I don’t like the matrix, by the way. I don’t know why I’m using it as an analogy, but like Kiana res being able to like see numbers and digits and fly through the matrix. Yeah. I realized that when I became obsessed with sales objections, and I recognized that every sales objection, there’s only 15 sales objections. You’re gonna run into them every day of the week. Every year, every conversation I’m not interested in no budget, it’s too expensive already working with someone, send me more information, unsubscribe, talk to my boss. I don’t have any budget. It’s too expensive. You know, call me back later, send me more info. Tell me more. What’s the price, all of these things. There’s only like 15 things that someone’s gonna tell you when you’re prospecting them or pitching them. We’re trying to close them, right? So you have to prepare the scripts in advance.

Speaker 2 (34:04):

This is like you, you’re a super bowl quarterback for a super bowl football team that the prospect is gonna play defense. You booking that appointment or closing that sale is you throwing a, a touchdown hail Mary pass. Well, throw a touch on hail Mary pass. I need to know what I’m gonna run, which is like your opening script, your cold call script, your cold email script, your social script. Well, now the prospect is gonna come at you with the defensive play. I’m not interested, no budget. It’s too expensive. Already work goes on. Send me more information. Call me back later. Talk to my boss. You know, I have no budget. Well for you to throw the touchdown pass like Tom Brady, you gotta know what to say. When they say that you gotta be able to address the defense, overcome the defense, and then score the touchdown and get that appointment or get that sale. That’s why number three, scripts. Absolutely critical. And I rec I’m, I’m working on scripts. I’ve been in sales for 20 years since I was 16 years old. I’ve been working on scripts for 20 years straight.

Speaker 1 (35:04):

Mm. Yeah. It’s a proc. And, and I, I like what you said, cuz this is another conversation for another, um, another day. But I think most sales people are way too scripted. So I talk a lot about where it’s like, they, they sound robotic. I’m not a fan of that. What I do like a lot about what you, well, I like a lot about what you said, but one of the key things is like pain or gain and continuing to come back and revisit with what I’m saying. Is it about the what’s in it for me? Right. And then focusing in on the painter gain. So I think we can all improve our process there. We can all come back and say, am I saying the thing that’s really of service to this person? Or am I saying that saying the same thing canned again and again and again and not refining or reinventing. So that’s

Speaker 2 (35:45):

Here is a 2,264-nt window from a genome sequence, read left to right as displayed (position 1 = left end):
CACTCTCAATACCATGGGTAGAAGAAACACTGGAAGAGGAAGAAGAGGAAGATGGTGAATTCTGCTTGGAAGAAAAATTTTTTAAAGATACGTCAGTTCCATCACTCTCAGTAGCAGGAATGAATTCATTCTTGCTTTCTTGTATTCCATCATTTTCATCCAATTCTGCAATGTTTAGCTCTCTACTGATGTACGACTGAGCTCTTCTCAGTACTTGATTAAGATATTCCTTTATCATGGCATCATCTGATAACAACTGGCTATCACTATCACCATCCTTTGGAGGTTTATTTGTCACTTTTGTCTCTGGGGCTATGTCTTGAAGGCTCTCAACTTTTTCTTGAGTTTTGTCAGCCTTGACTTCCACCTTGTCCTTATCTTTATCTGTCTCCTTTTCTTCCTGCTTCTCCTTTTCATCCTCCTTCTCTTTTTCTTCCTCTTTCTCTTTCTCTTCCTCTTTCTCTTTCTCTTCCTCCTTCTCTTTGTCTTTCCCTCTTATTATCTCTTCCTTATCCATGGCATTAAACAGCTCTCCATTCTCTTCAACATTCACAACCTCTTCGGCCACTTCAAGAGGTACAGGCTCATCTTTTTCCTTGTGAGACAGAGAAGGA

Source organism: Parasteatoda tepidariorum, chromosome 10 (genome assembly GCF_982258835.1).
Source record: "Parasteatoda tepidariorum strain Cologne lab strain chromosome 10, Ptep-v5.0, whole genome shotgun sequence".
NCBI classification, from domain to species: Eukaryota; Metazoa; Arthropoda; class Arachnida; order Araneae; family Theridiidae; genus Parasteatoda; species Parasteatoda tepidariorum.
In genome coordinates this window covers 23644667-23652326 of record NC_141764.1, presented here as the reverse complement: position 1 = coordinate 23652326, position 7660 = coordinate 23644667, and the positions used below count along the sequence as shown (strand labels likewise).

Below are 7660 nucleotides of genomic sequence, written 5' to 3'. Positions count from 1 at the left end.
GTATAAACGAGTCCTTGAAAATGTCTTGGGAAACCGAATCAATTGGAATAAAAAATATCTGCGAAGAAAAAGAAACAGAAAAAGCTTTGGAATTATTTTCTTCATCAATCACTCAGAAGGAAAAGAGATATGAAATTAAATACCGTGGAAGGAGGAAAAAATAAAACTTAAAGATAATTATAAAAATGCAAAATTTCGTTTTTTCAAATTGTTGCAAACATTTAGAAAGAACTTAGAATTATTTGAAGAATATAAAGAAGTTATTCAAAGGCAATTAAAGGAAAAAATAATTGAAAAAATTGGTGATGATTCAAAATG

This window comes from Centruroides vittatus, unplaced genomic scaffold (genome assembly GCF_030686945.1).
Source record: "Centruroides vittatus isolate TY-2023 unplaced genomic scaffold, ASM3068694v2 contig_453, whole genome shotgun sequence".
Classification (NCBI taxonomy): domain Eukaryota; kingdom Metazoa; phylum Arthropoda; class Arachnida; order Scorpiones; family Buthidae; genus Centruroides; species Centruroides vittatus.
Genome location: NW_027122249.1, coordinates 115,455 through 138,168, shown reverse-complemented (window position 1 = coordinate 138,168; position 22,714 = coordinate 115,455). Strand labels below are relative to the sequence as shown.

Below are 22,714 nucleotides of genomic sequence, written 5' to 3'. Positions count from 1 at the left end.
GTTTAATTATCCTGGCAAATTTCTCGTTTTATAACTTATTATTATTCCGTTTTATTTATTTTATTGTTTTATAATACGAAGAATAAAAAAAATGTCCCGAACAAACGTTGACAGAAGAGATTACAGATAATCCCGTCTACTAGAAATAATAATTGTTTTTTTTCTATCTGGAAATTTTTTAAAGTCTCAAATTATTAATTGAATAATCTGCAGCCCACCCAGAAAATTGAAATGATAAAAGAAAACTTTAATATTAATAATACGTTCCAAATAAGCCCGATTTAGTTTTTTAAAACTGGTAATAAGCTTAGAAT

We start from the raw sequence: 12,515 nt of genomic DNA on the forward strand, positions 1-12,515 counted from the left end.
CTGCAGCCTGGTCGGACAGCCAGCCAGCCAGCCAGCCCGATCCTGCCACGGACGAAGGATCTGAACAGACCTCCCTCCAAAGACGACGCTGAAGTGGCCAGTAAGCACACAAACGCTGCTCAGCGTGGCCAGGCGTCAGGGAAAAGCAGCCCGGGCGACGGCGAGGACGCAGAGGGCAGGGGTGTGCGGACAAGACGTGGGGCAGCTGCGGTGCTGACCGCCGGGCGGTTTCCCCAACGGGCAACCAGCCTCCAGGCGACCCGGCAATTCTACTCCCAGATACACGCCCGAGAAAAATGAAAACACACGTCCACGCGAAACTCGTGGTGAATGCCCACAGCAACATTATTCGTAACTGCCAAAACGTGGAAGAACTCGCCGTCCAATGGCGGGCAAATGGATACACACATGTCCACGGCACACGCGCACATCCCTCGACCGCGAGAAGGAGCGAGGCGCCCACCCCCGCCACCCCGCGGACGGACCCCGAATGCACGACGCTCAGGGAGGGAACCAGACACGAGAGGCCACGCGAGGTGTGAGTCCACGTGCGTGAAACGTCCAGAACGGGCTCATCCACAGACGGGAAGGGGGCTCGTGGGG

Yeah. It’s all about all about optimizing the scripts, like get data from your prospects track. Literally like, like, because I, I was in digital marketing sales and ad tech sales at Google and IBM forever. Like they would AB test everything. So they would make tweaks to their online website, to the Google search forms to the ads on Google, the ads on websites. Like they’re tweaking the color of buttons on a website to see what converts better. So with the scripts, you wanna be constantly testing, different scripts, seeing which one performs the best. And then that’s your new control. Yeah. That beat who you were the day before. And then you just keep improving. And then with the sales objection. Well, I don’t wanna sound like a robot, right? Like I, I hear that all the time when we’re coaching people to get into president’s club with our software, you know, when you go and watch a movie, I’ll just say, Leonard de capros in a new movie, Matthew McConaughy Bradley Cooper, Brad pit, whoever Scarlet Johansen.

Speaker 2 (36:40):

Yeah. You know, they don’t Jennifer Lawrence. They’re not sitting there actionable advice on how you know, today’s show is actual advice on how to grow your business in sales. She sells radio, um, today where yeah, Hey, today she sells radio. We’re gonna talk about actionable advice that will change your life, transform who you are and take you to the next level. It’s at least Shafer, like, you know, at least Archer, like, you know, like people act it out. Yeah. You know? So, so it’s all about the delivery of this script. Like actors don’t deliver it, sounding like a robot, any movie that you watch, they’re practicing, they’re acting, they’re giving a show. So sales people need to give the show of their life. Every time that they connect with a prospect, you can use scripts. Don’t sound like an idiot. Don’t sound like a robot, you know, deliver the show of a lifetime.

Speaker 1 (37:33):